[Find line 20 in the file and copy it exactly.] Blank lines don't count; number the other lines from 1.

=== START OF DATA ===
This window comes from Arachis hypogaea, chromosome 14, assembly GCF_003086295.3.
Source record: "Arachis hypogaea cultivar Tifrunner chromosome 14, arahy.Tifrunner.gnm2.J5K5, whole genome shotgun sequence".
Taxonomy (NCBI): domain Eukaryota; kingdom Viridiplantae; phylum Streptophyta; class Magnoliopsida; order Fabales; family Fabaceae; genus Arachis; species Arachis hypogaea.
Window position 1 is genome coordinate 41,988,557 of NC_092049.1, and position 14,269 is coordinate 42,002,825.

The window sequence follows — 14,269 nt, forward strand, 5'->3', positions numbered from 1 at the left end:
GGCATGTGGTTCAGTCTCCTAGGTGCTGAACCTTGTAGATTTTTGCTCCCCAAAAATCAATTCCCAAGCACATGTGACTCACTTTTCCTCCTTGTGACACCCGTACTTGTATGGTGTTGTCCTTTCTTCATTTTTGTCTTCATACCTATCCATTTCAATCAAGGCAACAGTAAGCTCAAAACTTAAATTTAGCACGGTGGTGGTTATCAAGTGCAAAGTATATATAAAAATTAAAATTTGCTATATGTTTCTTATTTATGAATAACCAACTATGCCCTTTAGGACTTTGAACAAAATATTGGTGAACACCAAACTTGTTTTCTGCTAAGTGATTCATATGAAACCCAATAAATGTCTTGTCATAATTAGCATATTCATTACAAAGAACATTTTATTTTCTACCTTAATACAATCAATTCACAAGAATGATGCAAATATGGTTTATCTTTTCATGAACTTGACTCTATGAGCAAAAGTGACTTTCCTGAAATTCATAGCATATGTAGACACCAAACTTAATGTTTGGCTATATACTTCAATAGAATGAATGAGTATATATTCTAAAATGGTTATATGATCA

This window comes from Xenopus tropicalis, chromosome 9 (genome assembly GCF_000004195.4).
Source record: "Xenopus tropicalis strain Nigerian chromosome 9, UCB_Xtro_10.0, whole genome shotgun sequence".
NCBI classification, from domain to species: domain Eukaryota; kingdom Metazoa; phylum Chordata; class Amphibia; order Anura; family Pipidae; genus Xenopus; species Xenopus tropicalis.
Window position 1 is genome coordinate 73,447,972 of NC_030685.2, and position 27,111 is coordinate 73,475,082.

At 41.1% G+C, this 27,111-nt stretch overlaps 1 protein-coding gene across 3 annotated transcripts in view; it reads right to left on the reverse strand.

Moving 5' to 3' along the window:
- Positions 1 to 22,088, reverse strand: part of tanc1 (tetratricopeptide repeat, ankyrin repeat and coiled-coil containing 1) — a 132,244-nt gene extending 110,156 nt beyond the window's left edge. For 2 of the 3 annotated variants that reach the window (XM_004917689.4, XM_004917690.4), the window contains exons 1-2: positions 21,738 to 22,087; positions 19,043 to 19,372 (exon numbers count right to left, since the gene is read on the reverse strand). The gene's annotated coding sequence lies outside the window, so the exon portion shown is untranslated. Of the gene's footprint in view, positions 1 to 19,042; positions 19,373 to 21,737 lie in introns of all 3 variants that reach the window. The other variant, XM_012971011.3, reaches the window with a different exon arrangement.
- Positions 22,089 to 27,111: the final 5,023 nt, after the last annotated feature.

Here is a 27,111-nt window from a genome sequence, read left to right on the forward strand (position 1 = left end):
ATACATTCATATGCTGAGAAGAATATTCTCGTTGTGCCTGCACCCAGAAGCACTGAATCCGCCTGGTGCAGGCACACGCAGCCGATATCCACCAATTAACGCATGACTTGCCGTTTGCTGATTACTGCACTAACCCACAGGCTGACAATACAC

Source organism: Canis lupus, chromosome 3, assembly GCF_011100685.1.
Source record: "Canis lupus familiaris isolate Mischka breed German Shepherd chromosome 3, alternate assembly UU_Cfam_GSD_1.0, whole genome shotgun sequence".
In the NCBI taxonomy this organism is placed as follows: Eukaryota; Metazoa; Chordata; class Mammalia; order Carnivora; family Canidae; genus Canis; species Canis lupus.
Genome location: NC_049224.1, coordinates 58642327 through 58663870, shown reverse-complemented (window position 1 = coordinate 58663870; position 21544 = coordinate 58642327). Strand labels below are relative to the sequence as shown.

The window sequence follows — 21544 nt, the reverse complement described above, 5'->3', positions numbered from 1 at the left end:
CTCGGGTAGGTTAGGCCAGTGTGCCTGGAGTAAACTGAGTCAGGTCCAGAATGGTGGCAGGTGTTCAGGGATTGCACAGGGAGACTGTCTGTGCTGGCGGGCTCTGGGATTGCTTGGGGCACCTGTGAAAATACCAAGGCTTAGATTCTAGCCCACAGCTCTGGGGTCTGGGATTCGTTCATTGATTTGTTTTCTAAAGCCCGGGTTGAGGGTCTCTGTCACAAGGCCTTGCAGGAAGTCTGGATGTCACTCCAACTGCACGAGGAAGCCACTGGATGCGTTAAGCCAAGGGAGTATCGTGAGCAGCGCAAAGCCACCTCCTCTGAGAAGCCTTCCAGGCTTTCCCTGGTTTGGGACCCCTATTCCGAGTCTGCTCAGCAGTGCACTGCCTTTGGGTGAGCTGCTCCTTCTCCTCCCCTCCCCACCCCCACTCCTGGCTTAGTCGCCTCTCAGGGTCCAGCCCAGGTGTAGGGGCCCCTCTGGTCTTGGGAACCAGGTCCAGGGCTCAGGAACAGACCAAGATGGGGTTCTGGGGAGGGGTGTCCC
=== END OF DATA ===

Genome location: NC_049224.1, coordinates 58642327 through 58663870, shown reverse-complemented (window position 1 = coordinate 58663870; position 21544 = coordinate 58642327). Strand labels below are relative to the sequence as shown.